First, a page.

"To Simon the holy God." And almost all the Samaritans, and a few even of other nations, worship him, and acknowledge him as the first god; and a woman, Helena, who went about with him at that time, and had formerly been a prostitute, they say is the first idea generated by him. And a man, Menander, also a Samaritan, of the town Capparetæa, a disciple of Simon, and inspired by devils, we know to have deceived many while he was in Antioch by his magical art. He persuaded those who adhered to him that they should never die, and even now there are some living who hold this opinion of his. And there is Marcion, a man of Pontus, who is even at this day alive, and teaching his disciples to believe in some other god greater than the Creator. And he, by the aid of the devils, has caused many of every nation to speak blasphemies, and to deny that God is the maker of this universe, and to assert that some other being, greater than He, has done greater works. All who take their opinions from these men, are, as we before said,  called Christians; just as also those who do not agree with the philosophers in their doctrines, have yet in common with them the name of philosophers given to them. And whether they perpetrate those fabulous and shameful deeds  -- the upsetting of the lamp, and promiscuous intercourse, and eating human flesh -- we know not; but we do know that they are neither persecuted nor put to death by you, at least on account of their opinions. But I have a treatise against all the heresies that have existed already composed, which, if you wish to read it, I will give you.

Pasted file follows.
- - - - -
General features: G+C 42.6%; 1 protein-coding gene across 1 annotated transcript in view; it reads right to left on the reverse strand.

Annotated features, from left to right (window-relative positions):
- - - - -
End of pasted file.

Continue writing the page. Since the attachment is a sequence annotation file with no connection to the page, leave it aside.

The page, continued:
It is very generally supposed that Justin was mistaken in understanding this to have been a statue erected to Simon Magus. This supposition rests on the fact that in the year 1574, there was dug up in the island of the Tiber a fragment of marble, with the inscription "Semoni Sanco Deo," etc., being probably the base of a statue erected to the Sabine deity Semo Sancus. This inscription Justin is supposed to have mistaken for the one he gives above. This has always seemed to us very slight evidence on which to reject so precise a statement as Justin here makes; a statement which he would scarcely have hazarded in an apology addressed to Rome, where every person had the means of ascertaining its accuracy. If, as is supposed, he made a mistake, it must have been at once exposed, and other writers would not have so frequently repeated the story as they have done. See Burton's Bampton Lectures, p. 374. [See Note in Grabe (1. 51), and also mine, at the end.]  See chap. vii.  Which were commonly charged against the Christians.
 See chap. vii.
 Which were commonly charged against the Christians.